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DSL/vectoring/G.fast

Moto to Resell ECI DSLAMs

If at first you don't succeed, try, try again. That appears to be the motto of ECI Telecom Ltd. as it pins its hopes of breaking into the North American broadband access market on a new OEM deal with Motorola Inc. (NYSE: MOT), announced early this morning. (See Motorola, ECI Team Up.)

Motorola has the "global rights to brand, market, and sell ECI's portfolio of access infrastructure solutions," which includes central office and remote DSL access multiplexers (DSLAMs). (See ECI, Keymile Debut IP DSLAMs and ECI Takes CO to the Street.)

On paper, the deal makes sense for both parties.

For ECI, it gives it a fresh line of attack on North America, where it had tried, but failed, previously with Nortel Networks Ltd. as its partner. (See ECI: Nortel Didn't Deliver.)

With that relationship consigned to the dust bin, ECI began looking for a new partner. On a conference call in February this year, CEO Rafi Maor said he had reached an agreement with "a major North American manufacturer," and that "sales activities from this [relationship] are set to start in late 2007." (See ECI Revisits Broadband, Shutters Laurel.)

The question now is whether Motorola is the right partner for North America, a market ECI is desperate to break into to help broaden its broadband access customer base.

Currently, ECI has a formidable, but very limited, lineup of customers for its DSLAM equipment, and has been looking for ways to expand its access equipment user base for some time. Whereas a major competitor such as Alcatel-Lucent (NYSE: ALU) can point to almost any Tier 1 carrier as a customer for its DSLAM gear, ECI relies on three main customers: Chunghwa Telecom Co. Ltd. (NYSE: CHT), Deutsche Telekom AG (NYSE: DT), and Orange (NYSE: FTE). (See Alcatel, ECI Land DT Gig, ECI Makes Hay in Taiwan, Europe, and ECI Drops Despite VDSL2 Coup .)

These customer relationships point to strength in depth in ECI's technology, as all three carriers are using the vendor's Hi-FOCuS DSLAMs to support their rollouts of IPTV services, and each carrier has come back with repeat orders.

That's got to be a plus point for Motorola, as the new deal means it can rival major players such as Alcatel-Lucent and Ericsson AB (Nasdaq: ERIC) by pitching a straight DSL-based offering, or a combined fiber access and supporting DSL portfolio, into carrier RFPs.

Motorola's current strength is in its FTTx portfolio, but as more carriers opt to take fiber to the street cabinet or curb, and use installed copper to bridge the final few hundred meters, so Motorola needs DSL capabilities, particularly ADSL2+ and VDSL2, to offer a complete broadband access portfolio. (See Moto Gets a Piece of Verizon FTTP.)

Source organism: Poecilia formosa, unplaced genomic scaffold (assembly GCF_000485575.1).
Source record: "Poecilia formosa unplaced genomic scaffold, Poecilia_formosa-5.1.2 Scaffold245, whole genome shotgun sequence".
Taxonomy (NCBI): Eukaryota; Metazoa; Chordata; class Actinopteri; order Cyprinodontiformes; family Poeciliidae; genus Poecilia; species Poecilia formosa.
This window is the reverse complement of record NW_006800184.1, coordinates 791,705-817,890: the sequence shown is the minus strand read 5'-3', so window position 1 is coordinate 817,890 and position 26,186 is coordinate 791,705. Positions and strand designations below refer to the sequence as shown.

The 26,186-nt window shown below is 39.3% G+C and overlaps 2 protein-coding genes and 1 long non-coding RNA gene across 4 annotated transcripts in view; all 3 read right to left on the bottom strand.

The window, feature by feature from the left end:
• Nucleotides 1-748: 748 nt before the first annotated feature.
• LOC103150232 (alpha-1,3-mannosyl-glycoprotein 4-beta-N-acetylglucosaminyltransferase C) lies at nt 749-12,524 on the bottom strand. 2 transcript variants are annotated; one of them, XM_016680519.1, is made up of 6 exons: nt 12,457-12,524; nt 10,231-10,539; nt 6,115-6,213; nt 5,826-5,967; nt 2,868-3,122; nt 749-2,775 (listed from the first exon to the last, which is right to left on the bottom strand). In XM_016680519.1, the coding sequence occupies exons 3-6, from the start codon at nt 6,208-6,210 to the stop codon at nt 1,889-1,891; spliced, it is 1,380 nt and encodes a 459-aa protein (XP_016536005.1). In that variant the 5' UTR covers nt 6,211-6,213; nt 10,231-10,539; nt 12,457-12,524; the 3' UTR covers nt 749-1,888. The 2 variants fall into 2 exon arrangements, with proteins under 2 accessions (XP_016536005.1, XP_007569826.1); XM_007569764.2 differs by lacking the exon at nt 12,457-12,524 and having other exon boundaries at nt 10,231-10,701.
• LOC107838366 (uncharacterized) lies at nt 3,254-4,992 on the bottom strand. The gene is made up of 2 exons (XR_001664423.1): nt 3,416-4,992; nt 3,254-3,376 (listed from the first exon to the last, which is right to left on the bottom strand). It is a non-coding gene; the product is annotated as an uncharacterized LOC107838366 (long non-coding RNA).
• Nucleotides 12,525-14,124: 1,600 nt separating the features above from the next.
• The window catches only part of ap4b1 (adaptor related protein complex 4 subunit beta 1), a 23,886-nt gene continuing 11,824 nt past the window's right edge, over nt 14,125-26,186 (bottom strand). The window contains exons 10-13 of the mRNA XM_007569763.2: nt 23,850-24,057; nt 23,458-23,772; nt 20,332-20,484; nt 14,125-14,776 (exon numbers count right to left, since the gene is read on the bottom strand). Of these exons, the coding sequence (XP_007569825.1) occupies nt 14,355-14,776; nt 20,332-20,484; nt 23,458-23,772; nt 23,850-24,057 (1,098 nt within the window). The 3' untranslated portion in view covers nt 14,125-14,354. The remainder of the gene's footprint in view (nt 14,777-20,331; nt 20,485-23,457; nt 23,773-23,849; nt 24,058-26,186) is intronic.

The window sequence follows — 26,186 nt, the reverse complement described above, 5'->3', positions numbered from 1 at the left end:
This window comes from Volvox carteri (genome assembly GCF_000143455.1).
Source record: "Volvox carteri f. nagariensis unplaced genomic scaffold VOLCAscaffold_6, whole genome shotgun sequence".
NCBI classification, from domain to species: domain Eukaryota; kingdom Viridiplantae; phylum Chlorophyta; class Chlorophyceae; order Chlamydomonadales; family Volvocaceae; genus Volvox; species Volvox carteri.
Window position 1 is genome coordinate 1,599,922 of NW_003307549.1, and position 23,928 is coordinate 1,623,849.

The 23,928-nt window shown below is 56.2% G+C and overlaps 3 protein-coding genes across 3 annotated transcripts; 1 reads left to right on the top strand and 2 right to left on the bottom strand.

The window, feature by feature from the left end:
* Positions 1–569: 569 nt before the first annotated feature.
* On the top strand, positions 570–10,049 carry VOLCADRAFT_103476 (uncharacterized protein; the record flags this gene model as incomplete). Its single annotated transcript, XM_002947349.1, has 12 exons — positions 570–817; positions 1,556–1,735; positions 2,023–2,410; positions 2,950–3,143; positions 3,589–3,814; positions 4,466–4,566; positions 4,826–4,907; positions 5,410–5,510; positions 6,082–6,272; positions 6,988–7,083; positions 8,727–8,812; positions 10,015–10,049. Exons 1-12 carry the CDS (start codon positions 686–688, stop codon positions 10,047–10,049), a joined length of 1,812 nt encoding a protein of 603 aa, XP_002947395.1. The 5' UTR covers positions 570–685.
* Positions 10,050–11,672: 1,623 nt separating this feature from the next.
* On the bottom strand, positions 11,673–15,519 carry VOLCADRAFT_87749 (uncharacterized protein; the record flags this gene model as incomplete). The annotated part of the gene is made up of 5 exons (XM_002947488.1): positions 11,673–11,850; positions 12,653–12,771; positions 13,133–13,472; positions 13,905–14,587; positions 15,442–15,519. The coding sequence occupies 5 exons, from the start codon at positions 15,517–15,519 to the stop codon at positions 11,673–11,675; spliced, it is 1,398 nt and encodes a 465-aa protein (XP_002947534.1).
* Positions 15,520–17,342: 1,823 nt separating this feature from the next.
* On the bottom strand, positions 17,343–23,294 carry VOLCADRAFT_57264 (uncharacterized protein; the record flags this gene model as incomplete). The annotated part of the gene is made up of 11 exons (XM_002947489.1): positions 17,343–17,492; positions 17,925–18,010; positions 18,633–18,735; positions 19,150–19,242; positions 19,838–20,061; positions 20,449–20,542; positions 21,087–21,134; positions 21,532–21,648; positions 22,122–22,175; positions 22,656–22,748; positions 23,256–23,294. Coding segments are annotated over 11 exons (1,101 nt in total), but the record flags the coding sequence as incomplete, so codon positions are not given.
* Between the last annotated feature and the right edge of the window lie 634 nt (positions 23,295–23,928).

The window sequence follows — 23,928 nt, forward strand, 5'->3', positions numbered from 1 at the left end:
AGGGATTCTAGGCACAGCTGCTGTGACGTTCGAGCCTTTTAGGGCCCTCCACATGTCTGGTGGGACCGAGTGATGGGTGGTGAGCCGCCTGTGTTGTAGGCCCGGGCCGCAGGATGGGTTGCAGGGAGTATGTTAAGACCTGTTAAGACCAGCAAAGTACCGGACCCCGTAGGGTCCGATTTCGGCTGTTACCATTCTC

— Ray Le Maistre, International News Editor, Light Reading

rjmcmahon 12/5/2012 | 3:10:36 PM
re: Moto to Resell ECI DSLAMs What are these service providers really thinking?

Economic deregulation of our industry is based on the FCC promoting the perception of facilities based competition. (Remember former FCC chair Powell hyping up BPL?) Qwest reselling DBS and AT&T promoting HDTV over copper is just more of the same BS.

Take away these distortions and the government then has to do some real work. Unfortunately they don't want to so instead we get these false promises.

Hope tied to the threads of delusion seems to mollify many. It's sad that our industry says almost nothing about it. Lack of math and science training may contribute to this ignorance, but it isn't the real problem, which is a lack of leadership backed by the power to make change.
Duh! 12/5/2012 | 3:10:36 PM
re: Moto to Resell ECI DSLAMs > Is HDTV over DSL an oxymoron?
No. Depends on reach and technology. VDSL2 in a FTTC or FTTB configuration plus bonding 50 to 70 Mb/s, a couple of MPEG4 (maybe MPEG2) program streams of HD, not really a problem. FTTN at 18-25 Mb/s, not so good, but still doable for one program.

> I know this has been discussed before, but it seems that cramming ever more HDTV channels and data channels over copper of any sort becomes a losing proposition over time.
In the end, yeah, it's a losing proposition, but in the end we're all dead. For the next 5 years or so, it's perfectly viable.

> What are these service providers really thinking?
Very simple. a) they did the business case analysis and FTTH for rehab didn't have the ROI profile they needed. b)too much of their plant is underground, and digging up streets didn't cut it for them, as in the European operator who has to involve an archaeologist every time they roll a backhoe c) their investment in recent copper rehabs hasn't been amortized d)the bond markets and e) not all of them have the as much cajones as Seidenberg, Wegleitner and Tobin.
materialgirl 12/5/2012 | 3:10:36 PM
re: Moto to Resell ECI DSLAMs Is HDTV over DSL an oxymoron? I know this has been discussed before, but it seems that cramming ever more HDTV channels and data channels over copper of any sort becomes a losing proposition over time. What are these service providers really thinking?
Michael Harris 12/5/2012 | 3:10:35 PM
re: Moto to Resell ECI DSLAMs That Moto concluded it needed a DSLAM solution is potentially telling about the actual depth and breadth of RBOC FTTH deployment plans.
paolo.franzoi 12/5/2012 | 3:10:35 PM
re: Moto to Resell ECI DSLAMs
Yep, LOTS of DSLAM RFPs out there. *crickets* Yep, this is a biggie. No, the problem is that Mot has one customer for FTTH and no business. They nuked Next Level and got the boot de grace out of Qwest because of it. Perhaps this is a last ditch attempt to save Saskatel?

Outside of that, nobody in North America needs yet another DSLAM.

seven
apac_fiber 12/5/2012 | 3:10:33 PM
re: Moto to Resell ECI DSLAMs Moto just brought few cpe companies now they need a DSLAM partner to compliment their B/GPON ONU
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